Report: Florida, Ohio called ‘advanced leaders’ in K-12 media literacy efforts
Advocacy group Media Literacy Now says 14 states have laws with “some media-literacy language” and others will consider bills this year, but some say progress “is too slow.”
Erin McNeill, president and board member of Media Literacy Now
Media Literacy Now considers digital citizenship as part of media literacy — not the other way around
nine states — California, Colorado, Connecticut, Illinois, Massachusetts, Minnesota, New Jersey, Rhode Island and Utah — are identified as “emerging leaders” for “beginning the conversation” and consulting with experts and others.
Calls for increased attention to media literacy skills and demand from educators for training in this area increased following an outbreak of “fake news” reports associated with the 2016 presidential election. Studies and assessments showing students are easily misled by digital information have also contributed to a sense of urgency.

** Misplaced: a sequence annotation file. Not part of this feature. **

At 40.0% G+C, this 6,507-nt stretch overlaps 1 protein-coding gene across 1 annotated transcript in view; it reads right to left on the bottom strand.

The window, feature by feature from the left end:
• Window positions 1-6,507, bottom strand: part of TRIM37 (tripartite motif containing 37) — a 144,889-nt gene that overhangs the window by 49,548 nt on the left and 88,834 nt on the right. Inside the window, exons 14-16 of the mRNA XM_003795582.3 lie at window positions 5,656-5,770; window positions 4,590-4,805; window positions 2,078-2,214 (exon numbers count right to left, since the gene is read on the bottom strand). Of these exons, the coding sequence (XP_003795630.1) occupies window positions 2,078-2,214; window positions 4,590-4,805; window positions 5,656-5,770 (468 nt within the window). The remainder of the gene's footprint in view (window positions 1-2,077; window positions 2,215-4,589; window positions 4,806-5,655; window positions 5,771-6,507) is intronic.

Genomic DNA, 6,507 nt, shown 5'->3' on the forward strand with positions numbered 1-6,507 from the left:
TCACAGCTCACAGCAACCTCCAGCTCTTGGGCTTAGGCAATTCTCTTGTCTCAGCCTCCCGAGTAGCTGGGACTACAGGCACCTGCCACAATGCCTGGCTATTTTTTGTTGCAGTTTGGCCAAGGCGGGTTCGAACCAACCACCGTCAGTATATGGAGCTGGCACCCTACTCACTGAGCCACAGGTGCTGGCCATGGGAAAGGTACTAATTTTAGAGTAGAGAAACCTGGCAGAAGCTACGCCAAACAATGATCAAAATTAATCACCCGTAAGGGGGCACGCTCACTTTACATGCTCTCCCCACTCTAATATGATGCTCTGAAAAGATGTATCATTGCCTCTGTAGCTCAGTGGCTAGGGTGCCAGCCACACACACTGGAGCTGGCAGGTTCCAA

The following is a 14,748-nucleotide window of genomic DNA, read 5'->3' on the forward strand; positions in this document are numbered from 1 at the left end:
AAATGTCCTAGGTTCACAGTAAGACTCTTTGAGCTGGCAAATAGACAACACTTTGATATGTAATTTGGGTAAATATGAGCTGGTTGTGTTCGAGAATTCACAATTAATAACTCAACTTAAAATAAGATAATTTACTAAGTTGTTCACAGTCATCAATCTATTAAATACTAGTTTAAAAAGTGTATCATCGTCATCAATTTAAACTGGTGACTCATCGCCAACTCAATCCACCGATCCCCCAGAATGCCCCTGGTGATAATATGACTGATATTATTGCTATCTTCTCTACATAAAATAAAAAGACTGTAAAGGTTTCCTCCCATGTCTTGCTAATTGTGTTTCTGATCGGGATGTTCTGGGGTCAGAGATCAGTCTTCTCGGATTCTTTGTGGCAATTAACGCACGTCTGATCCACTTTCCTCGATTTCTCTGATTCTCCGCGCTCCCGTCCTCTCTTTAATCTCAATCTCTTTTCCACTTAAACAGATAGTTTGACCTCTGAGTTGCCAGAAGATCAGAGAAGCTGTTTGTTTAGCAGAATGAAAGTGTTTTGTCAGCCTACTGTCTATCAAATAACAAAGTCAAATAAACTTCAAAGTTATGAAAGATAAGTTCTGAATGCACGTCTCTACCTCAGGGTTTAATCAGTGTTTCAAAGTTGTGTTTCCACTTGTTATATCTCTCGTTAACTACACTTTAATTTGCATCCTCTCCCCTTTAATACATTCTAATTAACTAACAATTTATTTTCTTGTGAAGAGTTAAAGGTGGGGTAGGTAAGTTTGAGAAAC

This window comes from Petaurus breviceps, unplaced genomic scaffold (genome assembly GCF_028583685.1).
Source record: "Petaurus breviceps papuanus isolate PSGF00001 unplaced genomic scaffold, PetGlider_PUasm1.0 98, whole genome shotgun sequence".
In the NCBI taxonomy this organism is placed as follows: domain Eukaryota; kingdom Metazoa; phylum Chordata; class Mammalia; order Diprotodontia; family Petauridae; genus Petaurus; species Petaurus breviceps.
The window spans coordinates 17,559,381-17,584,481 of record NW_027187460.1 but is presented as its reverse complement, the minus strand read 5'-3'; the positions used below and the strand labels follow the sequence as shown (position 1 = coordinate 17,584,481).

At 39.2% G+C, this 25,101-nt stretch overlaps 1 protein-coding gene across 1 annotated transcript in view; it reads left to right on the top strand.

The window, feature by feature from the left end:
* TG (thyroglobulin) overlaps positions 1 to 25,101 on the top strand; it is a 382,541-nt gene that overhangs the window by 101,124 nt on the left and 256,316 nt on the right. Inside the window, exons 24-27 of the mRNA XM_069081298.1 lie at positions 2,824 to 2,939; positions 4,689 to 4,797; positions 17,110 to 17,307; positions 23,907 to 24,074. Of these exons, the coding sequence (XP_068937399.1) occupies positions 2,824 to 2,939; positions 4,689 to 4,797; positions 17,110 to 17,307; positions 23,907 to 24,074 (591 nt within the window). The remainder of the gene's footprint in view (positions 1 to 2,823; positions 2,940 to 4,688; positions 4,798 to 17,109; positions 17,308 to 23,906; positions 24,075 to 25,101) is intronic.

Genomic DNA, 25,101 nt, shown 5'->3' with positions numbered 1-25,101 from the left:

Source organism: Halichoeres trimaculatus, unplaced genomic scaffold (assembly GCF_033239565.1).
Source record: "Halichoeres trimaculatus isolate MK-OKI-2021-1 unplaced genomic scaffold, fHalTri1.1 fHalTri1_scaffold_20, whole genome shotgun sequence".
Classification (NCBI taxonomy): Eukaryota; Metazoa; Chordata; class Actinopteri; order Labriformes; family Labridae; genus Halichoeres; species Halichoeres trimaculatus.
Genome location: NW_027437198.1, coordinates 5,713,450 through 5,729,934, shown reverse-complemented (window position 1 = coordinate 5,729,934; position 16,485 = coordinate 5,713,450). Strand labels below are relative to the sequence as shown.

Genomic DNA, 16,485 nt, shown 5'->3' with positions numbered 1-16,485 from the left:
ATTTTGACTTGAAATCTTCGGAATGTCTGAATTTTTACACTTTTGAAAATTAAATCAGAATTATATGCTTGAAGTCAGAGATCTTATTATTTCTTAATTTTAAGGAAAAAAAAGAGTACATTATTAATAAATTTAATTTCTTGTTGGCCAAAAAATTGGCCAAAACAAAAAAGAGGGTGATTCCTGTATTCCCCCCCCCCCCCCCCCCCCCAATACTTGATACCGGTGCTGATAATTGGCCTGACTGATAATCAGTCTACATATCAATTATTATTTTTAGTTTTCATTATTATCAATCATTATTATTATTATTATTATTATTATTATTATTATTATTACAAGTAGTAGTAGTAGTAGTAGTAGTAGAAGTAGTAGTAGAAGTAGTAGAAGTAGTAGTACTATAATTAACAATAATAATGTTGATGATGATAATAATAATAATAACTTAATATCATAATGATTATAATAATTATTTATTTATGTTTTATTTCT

because the topic can fit into multiple content areas, it can also be overlooked because of other pressures on teachers. Media literacy, the group notes, also “encompasses the foundational skills of digital citizenship and internet safety including the norms of appropriate, responsible, ethical, and healthy behavior, and cyberbullying prevention.”
Lawmakers in Missouri and South Carolina have also pre-filed versions of Media Literacy Now’s model bill, the report noted, and legislation is expected in Hawaii and Arizona.
the News Literacy Project and the Center for New Literacy’s summer academy.
more on media literacy in this iMS blog